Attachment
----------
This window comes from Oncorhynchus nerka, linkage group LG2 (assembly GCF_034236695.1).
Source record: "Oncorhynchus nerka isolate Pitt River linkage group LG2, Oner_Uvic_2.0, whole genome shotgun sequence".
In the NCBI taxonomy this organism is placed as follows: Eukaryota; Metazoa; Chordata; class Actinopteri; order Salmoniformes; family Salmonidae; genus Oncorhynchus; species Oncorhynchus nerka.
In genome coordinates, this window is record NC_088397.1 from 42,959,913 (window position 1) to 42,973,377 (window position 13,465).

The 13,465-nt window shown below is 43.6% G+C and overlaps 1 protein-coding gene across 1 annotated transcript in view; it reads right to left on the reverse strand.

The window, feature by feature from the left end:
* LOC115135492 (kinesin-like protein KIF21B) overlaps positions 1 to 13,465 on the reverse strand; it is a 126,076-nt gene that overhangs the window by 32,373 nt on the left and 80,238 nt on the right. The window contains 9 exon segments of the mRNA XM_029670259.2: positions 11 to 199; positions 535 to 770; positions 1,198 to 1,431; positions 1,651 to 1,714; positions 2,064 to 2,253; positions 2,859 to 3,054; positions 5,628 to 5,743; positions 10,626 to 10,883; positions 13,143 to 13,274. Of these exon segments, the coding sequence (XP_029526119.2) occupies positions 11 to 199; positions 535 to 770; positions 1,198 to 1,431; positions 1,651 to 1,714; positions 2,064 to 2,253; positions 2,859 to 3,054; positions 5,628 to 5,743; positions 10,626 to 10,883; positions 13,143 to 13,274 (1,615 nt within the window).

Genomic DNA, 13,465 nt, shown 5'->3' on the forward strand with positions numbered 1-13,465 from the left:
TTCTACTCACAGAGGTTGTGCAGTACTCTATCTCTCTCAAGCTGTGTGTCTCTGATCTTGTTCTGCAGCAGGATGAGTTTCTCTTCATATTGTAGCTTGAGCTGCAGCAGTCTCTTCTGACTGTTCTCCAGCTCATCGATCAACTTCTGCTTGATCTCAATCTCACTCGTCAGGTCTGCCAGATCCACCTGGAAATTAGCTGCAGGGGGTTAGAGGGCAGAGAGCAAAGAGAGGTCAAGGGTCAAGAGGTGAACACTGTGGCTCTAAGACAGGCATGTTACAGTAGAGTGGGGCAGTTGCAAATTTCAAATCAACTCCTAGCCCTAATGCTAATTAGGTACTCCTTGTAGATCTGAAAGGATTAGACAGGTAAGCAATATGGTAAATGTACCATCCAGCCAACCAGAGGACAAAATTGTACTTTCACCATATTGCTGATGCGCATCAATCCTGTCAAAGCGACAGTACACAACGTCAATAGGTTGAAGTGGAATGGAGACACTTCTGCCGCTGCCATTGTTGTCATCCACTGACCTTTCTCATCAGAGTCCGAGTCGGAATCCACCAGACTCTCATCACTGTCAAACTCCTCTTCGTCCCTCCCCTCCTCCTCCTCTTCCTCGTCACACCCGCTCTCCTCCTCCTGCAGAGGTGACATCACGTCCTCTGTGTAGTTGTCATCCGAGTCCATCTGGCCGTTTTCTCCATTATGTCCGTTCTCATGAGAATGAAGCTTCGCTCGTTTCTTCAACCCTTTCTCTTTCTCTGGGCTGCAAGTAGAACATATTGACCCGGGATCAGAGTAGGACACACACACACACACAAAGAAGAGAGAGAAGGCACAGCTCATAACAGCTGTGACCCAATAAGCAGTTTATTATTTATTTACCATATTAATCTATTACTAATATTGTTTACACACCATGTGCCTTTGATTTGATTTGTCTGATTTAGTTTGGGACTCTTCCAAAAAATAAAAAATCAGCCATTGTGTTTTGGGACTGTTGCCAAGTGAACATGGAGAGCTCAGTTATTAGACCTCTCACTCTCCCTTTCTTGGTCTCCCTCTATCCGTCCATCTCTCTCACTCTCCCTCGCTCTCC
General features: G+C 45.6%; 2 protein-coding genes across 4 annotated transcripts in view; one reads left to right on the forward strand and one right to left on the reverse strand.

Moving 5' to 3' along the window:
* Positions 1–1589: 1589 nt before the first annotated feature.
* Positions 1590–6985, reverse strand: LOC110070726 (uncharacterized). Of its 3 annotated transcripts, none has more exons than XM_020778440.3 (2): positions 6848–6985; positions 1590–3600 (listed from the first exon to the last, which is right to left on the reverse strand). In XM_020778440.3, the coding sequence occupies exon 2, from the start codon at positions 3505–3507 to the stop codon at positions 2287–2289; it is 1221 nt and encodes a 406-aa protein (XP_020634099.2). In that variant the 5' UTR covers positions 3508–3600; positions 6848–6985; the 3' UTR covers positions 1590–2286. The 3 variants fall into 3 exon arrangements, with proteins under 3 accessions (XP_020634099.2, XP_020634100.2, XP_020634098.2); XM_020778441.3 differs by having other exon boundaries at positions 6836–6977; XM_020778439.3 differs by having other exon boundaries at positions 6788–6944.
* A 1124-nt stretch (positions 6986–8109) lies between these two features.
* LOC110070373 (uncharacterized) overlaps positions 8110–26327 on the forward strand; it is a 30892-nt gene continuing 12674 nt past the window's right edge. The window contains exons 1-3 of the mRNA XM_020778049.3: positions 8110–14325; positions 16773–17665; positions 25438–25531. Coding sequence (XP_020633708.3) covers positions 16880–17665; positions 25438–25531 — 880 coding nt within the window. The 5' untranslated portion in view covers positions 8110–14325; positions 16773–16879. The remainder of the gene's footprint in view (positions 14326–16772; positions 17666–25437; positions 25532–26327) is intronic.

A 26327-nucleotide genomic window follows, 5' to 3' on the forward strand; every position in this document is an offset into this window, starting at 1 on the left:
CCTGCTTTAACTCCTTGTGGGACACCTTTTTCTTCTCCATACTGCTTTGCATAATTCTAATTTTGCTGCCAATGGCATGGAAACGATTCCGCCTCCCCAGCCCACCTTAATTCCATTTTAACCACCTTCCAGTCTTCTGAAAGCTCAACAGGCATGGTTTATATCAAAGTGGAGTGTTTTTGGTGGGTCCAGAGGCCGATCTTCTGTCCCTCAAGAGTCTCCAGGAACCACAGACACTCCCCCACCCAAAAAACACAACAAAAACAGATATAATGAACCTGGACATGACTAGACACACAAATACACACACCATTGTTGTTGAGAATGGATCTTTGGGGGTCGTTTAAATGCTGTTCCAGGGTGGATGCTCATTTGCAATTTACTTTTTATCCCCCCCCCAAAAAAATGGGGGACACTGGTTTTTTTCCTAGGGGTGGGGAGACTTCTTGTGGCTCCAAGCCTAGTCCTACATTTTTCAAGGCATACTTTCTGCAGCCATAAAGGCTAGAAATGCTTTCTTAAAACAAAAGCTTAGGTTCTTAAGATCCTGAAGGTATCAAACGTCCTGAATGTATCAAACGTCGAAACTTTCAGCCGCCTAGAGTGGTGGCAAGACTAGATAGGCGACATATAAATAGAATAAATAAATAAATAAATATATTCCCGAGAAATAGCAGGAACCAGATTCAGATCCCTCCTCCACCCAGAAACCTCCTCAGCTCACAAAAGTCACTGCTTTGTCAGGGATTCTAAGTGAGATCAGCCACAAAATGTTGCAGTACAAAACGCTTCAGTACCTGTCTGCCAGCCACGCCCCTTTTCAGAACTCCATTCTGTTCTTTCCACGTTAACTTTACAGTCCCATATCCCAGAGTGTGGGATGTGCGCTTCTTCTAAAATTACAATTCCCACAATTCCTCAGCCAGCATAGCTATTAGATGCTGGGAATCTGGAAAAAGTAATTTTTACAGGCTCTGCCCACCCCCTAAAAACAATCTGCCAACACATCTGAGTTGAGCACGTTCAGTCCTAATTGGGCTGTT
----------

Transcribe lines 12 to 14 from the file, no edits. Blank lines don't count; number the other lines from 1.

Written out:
* Positions 1–1589: 1589 nt before the first annotated feature.
* Positions 1590–6985, reverse strand: LOC110070726 (uncharacterized). Of its 3 annotated transcripts, none has more exons than XM_020778440.3 (2): positions 6848–6985; positions 1590–3600 (listed from the first exon to the last, which is right to left on the reverse strand). In XM_020778440.3, the coding sequence occupies exon 2, from the start codon at positions 3505–3507 to the stop codon at positions 2287–2289; it is 1221 nt and encodes a 406-aa protein (XP_020634099.2). In that variant the 5' UTR covers positions 3508–3600; positions 6848–6985; the 3' UTR covers positions 1590–2286. The 3 variants fall into 3 exon arrangements, with proteins under 3 accessions (XP_020634099.2, XP_020634100.2, XP_020634098.2); XM_020778441.3 differs by having other exon boundaries at positions 6836–6977; XM_020778439.3 differs by having other exon boundaries at positions 6788–6944.
* A 1124-nt stretch (positions 6986–8109) lies between these two features.